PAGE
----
Additional Thoughts on Computer Vision Syndrome

There’s the old joke:   A man goes to the doctor and says ‘doc, my arm hurts when I move it like this,’ and the doctor says ‘then don’t move your arm like that.’    If only finding a solution to Computer Vision Syndrome were that easy.   But the computer plays such an integral role in all of  our lives that avoiding it would spell trouble for our careers or our ways of communication.   Since my first post on Computer Vision Syndrome (CVS) was the most popular blog post so far this year, I wanted to add some follow-up ideas.

The most effective solution to CVS is specialized prescription computer glasses.   As mentioned in the first post, computer glasses allow for the correct amount of magnification at computer distance and thus relieve near-focus (accommodation) stress which often causes headache.   These glasses also are treated with anti-glare technology which further comforts the eyes by relieving glare strain produced by the computer screen.

But there are also some ergonomic approaches to CVS, such as:

1.  Take a look at the monitor:    Use an LCD screen with the highest resolution possible.   Most of us are using LCD screens, but some may still be using the older CRT monitors that are not flat-screens.  These older monitors have markedly reduced resolution and this lower resolution tricks the accommodation system into over-working to improve clarity.     Even with a LCD flat screen, it’s important to consider the brightness of the display.   Backgrounds that are too bright inherently create glare and eyestrain over long periods of time.    Consider adjusting the brightness of your monitor to match the brightness of its surroundings.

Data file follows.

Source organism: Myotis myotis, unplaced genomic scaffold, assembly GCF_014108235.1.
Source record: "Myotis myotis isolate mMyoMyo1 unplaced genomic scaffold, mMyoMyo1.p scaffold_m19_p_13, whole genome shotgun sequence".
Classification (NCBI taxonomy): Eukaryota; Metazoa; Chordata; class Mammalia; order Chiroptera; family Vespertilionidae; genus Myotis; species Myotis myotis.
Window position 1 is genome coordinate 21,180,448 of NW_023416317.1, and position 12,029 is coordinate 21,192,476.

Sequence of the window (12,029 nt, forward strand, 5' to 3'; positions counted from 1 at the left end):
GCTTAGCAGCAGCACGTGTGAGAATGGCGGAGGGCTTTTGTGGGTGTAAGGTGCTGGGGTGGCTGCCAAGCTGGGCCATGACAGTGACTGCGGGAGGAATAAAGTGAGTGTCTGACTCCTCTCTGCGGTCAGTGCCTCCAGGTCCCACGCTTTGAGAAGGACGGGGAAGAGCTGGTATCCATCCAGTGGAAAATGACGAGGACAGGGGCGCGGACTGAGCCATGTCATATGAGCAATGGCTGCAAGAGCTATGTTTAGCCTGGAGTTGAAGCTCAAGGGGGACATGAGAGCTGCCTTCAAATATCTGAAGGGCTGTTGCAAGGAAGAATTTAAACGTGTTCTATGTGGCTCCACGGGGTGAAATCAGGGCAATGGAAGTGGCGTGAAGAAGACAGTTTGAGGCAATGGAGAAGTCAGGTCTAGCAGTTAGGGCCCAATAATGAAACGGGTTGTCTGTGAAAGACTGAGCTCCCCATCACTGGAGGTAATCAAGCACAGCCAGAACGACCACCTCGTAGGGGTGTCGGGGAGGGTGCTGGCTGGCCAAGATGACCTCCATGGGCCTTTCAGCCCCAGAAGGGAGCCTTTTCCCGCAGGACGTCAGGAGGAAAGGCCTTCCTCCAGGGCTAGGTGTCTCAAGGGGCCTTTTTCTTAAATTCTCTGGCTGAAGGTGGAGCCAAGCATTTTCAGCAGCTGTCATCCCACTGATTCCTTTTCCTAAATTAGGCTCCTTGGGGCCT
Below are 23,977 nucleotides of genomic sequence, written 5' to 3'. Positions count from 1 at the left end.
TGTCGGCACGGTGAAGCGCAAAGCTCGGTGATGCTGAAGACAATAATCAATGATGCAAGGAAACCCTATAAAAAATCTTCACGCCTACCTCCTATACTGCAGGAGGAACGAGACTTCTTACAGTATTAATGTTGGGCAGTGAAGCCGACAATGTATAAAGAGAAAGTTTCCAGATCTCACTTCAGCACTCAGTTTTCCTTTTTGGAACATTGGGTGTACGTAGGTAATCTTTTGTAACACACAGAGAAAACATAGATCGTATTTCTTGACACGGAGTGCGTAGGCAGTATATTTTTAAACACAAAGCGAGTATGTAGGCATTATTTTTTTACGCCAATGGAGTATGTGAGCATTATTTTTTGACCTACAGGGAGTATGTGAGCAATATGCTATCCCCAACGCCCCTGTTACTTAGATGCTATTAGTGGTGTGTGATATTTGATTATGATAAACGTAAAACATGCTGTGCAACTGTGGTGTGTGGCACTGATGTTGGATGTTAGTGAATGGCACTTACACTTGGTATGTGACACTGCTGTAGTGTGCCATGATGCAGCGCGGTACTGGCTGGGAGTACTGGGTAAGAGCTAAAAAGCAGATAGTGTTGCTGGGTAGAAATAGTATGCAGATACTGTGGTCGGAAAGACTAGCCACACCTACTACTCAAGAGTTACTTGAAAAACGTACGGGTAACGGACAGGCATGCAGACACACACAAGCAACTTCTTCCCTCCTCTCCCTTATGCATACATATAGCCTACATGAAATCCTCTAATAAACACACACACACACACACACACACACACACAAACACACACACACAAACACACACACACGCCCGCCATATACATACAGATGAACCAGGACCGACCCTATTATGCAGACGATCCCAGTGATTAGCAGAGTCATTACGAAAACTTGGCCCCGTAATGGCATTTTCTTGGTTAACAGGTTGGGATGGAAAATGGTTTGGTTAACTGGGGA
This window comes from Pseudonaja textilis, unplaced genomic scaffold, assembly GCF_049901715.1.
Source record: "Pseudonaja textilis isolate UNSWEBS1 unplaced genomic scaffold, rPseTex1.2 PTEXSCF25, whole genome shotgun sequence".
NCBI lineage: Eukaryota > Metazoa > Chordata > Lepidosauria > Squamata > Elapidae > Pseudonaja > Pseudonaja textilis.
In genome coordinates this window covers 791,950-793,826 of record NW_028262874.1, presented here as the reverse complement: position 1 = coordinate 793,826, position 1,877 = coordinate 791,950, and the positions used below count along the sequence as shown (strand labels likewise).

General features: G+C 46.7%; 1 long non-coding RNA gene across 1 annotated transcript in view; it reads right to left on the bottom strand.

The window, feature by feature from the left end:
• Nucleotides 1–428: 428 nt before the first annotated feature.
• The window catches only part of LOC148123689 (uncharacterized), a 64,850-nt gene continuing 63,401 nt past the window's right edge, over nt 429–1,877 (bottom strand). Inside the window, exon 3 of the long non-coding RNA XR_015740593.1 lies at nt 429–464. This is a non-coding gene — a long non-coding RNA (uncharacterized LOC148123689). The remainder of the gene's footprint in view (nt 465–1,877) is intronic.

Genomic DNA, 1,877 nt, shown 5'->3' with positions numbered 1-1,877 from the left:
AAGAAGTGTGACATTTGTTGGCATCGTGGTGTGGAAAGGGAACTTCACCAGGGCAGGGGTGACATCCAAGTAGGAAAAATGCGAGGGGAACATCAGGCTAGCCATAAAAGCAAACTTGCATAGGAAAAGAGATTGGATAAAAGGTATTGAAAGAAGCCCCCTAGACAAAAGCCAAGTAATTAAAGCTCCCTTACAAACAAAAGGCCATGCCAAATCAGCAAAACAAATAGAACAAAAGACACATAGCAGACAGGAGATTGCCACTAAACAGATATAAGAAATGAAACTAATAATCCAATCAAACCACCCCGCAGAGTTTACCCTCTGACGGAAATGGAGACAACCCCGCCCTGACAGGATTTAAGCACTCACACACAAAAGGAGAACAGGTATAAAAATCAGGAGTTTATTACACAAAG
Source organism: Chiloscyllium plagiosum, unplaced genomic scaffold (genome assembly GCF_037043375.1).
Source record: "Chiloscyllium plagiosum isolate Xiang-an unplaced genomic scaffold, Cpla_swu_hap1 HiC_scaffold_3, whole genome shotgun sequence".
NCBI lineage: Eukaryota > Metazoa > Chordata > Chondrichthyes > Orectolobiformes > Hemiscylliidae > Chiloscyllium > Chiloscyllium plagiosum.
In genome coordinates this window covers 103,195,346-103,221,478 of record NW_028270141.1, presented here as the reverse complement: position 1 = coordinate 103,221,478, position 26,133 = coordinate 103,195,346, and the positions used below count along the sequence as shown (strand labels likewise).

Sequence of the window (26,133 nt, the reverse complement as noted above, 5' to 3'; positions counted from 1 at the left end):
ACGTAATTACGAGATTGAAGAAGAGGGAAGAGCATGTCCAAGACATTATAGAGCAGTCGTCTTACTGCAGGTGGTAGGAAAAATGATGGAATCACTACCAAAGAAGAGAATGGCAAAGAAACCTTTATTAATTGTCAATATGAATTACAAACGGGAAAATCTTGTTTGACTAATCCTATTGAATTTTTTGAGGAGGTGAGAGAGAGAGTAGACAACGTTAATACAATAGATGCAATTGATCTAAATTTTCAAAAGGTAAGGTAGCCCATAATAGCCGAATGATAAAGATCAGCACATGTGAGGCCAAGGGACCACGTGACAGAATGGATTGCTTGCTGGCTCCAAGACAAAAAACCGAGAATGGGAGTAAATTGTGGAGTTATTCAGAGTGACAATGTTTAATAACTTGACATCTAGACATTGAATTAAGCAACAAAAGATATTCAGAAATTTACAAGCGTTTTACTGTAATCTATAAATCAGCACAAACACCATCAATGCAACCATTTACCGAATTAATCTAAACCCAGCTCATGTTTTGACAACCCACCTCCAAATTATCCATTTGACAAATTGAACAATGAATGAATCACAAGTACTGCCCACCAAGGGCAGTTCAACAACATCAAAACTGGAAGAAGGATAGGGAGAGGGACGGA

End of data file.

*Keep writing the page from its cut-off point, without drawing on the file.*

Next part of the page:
2.  Don’t forget lighting:  more is not always better.   That holds true with respect to overhead or room lighting when working at the computer for long periods of time.   To reduce strain at the computer, it’s best to avoid very bright lighting.   The eyes will be more comfortable if the environmental lighting is somewhat subdued.   Try to keep the major lighting source to your side, rather than directly in front or back of you while at the computer.

3.  Working distance: the optimal distance to be seated from the computer screen is about 20-24 inches away.   It is also optimal to have the computer screen 10-15 degrees below their eyes.

4.  Take a break, actually take lots of them: I advocate the 20-20-20 rule.  It’s simple and it can help reduced fatigue at the computer.   Every 20 minutes, look at something 20 feet away for at least 20 seconds.   These frequent breaks allow the accommodation (near-focus) muscles to relax and reset.

As always, if you have any questions or comments, please post them here or email us.   Happy computer work!